Nike’s plus size mannequin sparks obesity debate

Roisin Maguire

Nike has recently introduced plus size mannequins in its London store. They wear black workout leggings and a crop top similar to the regular mannequin that stands beside it.

The purpose of these mannequins is to show a body positive image of exercise and that not all people who exercise are a size 10 and under. It was introduced to promote a healthy relationship with exercise no matter what the size and this is that everyone works out no matter the size.

However, a lot of people have an issue with this and some have even said that it promotes obesity and that it is normalising the idea that being heavier or curvy is acceptable. Some critics say that it is a threat to our health which is quite inaccurate as the average dress size of a British woman is a size 16 which is classified as plus size according to Miss Average.

Some people have defended Nike on Twitter saying that what is more harmful to women’s health is the size eight mannequins and that they create issues surrounding the “perfect woman” and increase the number of eating disorders diagnosed.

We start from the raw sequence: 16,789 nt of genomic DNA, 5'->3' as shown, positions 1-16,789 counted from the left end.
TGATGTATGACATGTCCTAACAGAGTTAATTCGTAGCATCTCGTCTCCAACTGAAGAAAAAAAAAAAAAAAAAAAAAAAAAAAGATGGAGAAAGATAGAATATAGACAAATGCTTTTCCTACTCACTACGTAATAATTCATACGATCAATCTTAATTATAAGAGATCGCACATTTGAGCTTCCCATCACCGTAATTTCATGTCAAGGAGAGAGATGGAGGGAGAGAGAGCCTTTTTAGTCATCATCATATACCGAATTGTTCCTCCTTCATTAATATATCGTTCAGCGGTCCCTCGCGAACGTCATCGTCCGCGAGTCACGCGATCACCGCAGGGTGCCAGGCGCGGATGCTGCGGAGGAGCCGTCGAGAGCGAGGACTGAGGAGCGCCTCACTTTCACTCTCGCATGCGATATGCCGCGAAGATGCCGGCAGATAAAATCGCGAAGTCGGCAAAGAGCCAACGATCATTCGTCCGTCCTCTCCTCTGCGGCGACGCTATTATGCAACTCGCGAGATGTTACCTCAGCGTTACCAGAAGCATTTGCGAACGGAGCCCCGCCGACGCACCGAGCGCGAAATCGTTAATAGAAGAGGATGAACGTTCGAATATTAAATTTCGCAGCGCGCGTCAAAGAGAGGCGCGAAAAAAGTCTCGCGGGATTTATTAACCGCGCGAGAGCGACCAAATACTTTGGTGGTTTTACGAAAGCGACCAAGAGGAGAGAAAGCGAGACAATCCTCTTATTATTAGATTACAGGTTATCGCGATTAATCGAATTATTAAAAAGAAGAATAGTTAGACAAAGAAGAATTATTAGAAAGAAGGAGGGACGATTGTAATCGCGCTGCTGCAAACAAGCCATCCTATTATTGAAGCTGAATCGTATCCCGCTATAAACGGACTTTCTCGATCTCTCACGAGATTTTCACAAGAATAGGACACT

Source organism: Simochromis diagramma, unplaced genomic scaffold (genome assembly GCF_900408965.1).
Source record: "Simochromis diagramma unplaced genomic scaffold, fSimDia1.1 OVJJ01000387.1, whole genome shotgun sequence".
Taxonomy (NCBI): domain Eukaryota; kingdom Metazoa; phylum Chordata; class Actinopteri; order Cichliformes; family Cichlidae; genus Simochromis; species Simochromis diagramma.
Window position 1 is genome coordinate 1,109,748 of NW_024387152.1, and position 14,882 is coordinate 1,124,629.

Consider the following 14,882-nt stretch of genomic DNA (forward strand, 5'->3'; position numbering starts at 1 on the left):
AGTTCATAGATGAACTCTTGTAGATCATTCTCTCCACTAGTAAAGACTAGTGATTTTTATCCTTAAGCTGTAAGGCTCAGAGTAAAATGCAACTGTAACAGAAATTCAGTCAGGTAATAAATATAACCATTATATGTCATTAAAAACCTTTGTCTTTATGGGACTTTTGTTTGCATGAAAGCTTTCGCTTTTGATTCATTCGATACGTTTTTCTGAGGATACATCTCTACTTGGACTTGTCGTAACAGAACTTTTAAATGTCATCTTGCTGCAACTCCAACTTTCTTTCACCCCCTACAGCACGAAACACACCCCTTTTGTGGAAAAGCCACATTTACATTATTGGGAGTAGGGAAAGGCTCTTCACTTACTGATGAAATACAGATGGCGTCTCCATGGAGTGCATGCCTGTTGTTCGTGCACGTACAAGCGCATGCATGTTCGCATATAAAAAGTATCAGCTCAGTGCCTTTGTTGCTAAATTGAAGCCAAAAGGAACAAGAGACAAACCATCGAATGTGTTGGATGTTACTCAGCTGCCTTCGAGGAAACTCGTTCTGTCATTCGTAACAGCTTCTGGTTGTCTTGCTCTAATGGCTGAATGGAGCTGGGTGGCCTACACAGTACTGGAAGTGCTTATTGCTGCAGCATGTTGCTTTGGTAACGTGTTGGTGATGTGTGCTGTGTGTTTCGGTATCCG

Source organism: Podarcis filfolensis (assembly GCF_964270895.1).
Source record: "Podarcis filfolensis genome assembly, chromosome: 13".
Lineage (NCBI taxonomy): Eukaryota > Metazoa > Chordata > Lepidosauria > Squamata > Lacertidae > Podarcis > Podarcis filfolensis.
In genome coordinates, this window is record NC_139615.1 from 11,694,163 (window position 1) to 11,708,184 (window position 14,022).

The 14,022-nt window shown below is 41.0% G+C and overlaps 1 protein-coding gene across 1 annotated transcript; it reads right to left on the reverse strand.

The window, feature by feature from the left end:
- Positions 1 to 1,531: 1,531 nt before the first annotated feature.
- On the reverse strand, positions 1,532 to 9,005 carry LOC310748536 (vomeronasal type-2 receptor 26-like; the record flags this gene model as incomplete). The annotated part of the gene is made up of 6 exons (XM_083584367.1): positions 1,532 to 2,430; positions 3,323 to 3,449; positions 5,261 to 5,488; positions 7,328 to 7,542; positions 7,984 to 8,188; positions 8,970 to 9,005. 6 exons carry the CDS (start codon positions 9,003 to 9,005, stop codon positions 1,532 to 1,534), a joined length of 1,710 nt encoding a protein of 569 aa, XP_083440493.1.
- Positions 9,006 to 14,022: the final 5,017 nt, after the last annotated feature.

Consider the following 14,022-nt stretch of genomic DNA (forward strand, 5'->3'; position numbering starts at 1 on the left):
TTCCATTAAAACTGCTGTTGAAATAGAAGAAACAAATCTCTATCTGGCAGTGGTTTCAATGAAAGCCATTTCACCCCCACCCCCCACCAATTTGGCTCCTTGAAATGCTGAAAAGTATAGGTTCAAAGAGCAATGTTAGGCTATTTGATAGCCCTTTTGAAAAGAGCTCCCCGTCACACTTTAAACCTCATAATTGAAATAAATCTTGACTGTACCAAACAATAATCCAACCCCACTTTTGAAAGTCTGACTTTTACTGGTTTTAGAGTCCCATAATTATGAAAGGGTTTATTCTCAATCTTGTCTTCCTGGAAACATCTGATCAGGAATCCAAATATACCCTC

A British journalist Tanya Gold, who wrote for the UK Telegraph, said that the mannequins are “immense, gargantuan, vast”, “heaves with fat” and are “glorifying obesity”. She said that “she is not readying herself for a run in her shiny Nike gear. She cannot run. She is, more likely, pre-diabetic and on her way to a hip replacement.”

The point that Gold makes can be construed as overweight people should not work out which is defeating the purpose of these mannequins and can be interpreted by plus size women that they should be too embarrassed to go for a run or go to the gym.

Another issue with the internet trolls is that they claim that they are concerned about the health of people and this is why they believe a slimmer body is healthier. However, your weight can fluctuate for a number of different reasons such as thyroid problems, chronic illnesses, ethnicity, the genes they inherited and the rate of a person’s metabolism

Weight isn’t always a giveaway into a person’s health. A slim person could have a terrible diet of fizzy drinks and sugar and a bigger person may have a very healthy diet therefore a person’s weight is very difficult to determine how healthy a person is.

Nike is doing what other sports retailers also need to achieve which is to “celebrate the diversity and inclusivity in sport.” Fat shaming is not a thing of the past which essentially creates a dysfunctional relationship between people, food and exercise.

The critics don’t make it any easier for a plus size person to walk into a gym and face all the stares from the regulars. Going to the gym is difficult enough without knowing there are people out there who are fat shaming you when you are trying to better yourself.

Author: Roisin Maguire

Image Credit: Wikimedia